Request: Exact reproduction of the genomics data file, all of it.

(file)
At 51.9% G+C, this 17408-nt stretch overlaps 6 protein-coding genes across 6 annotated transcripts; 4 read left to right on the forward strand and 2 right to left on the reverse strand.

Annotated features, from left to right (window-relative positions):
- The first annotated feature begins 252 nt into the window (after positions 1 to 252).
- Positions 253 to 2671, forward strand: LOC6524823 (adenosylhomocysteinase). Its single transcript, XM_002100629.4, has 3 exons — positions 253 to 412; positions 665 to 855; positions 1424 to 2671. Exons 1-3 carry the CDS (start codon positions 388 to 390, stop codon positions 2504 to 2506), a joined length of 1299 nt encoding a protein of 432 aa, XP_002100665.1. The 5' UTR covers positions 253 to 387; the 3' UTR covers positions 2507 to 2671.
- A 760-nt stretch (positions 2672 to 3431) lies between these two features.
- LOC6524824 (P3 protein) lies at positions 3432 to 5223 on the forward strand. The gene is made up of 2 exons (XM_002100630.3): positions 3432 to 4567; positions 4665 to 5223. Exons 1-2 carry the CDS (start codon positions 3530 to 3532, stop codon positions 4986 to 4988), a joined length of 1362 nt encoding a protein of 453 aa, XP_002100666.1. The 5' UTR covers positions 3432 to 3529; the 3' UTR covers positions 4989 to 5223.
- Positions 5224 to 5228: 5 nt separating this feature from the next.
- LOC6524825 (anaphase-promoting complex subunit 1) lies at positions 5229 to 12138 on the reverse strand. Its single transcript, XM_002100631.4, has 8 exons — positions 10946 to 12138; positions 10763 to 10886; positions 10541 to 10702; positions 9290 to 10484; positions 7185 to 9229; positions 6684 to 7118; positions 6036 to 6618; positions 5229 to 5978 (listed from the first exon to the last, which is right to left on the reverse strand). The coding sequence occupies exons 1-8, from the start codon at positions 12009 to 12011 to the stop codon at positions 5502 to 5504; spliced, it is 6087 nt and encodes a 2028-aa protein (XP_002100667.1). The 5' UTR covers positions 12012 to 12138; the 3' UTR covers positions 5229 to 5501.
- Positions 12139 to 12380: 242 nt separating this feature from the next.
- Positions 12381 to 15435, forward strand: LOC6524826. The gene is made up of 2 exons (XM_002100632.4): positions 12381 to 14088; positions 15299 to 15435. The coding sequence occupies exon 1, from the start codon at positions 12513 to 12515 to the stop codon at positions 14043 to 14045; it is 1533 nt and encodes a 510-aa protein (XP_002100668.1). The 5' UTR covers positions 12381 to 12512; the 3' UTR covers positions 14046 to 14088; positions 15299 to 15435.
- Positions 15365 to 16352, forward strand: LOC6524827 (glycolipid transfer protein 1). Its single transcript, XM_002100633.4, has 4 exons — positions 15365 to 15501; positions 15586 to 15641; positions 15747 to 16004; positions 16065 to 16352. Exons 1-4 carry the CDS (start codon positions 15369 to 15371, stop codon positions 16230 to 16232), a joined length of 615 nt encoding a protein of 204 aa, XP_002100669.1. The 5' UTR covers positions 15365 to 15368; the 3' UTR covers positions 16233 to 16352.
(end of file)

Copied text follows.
At 51.9% G+C, this 17408-nt stretch overlaps 6 protein-coding genes across 6 annotated transcripts; 4 read left to right on the forward strand and 2 right to left on the reverse strand.

Annotated features, from left to right (window-relative positions):
- The first annotated feature begins 252 nt into the window (after positions 1 to 252).
- Positions 253 to 2671, forward strand: LOC6524823 (adenosylhomocysteinase). Its single transcript, XM_002100629.4, has 3 exons — positions 253 to 412; positions 665 to 855; positions 1424 to 2671. Exons 1-3 carry the CDS (start codon positions 388 to 390, stop codon positions 2504 to 2506), a joined length of 1299 nt encoding a protein of 432 aa, XP_002100665.1. The 5' UTR covers positions 253 to 387; the 3' UTR covers positions 2507 to 2671.
- A 760-nt stretch (positions 2672 to 3431) lies between these two features.
- LOC6524824 (P3 protein) lies at positions 3432 to 5223 on the forward strand. The gene is made up of 2 exons (XM_002100630.3): positions 3432 to 4567; positions 4665 to 5223. Exons 1-2 carry the CDS (start codon positions 3530 to 3532, stop codon positions 4986 to 4988), a joined length of 1362 nt encoding a protein of 453 aa, XP_002100666.1. The 5' UTR covers positions 3432 to 3529; the 3' UTR covers positions 4989 to 5223.
- Positions 5224 to 5228: 5 nt separating this feature from the next.
- LOC6524825 (anaphase-promoting complex subunit 1) lies at positions 5229 to 12138 on the reverse strand. Its single transcript, XM_002100631.4, has 8 exons — positions 10946 to 12138; positions 10763 to 10886; positions 10541 to 10702; positions 9290 to 10484; positions 7185 to 9229; positions 6684 to 7118; positions 6036 to 6618; positions 5229 to 5978 (listed from the first exon to the last, which is right to left on the reverse strand). The coding sequence occupies exons 1-8, from the start codon at positions 12009 to 12011 to the stop codon at positions 5502 to 5504; spliced, it is 6087 nt and encodes a 2028-aa protein (XP_002100667.1). The 5' UTR covers positions 12012 to 12138; the 3' UTR covers positions 5229 to 5501.
- Positions 12139 to 12380: 242 nt separating this feature from the next.
- Positions 12381 to 15435, forward strand: LOC6524826. The gene is made up of 2 exons (XM_002100632.4): positions 12381 to 14088; positions 15299 to 15435. The coding sequence occupies exon 1, from the start codon at positions 12513 to 12515 to the stop codon at positions 14043 to 14045; it is 1533 nt and encodes a 510-aa protein (XP_002100668.1). The 5' UTR covers positions 12381 to 12512; the 3' UTR covers positions 14046 to 14088; positions 15299 to 15435.
- Positions 15365 to 16352, forward strand: LOC6524827 (glycolipid transfer protein 1). Its single transcript, XM_002100633.4, has 4 exons — positions 15365 to 15501; positions 15586 to 15641; positions 15747 to 16004; positions 16065 to 16352. Exons 1-4 carry the CDS (start codon positions 15369 to 15371, stop codon positions 16230 to 16232), a joined length of 615 nt encoding a protein of 204 aa, XP_002100669.1. The 5' UTR covers positions 15365 to 15368; the 3' UTR covers positions 16233 to 16352.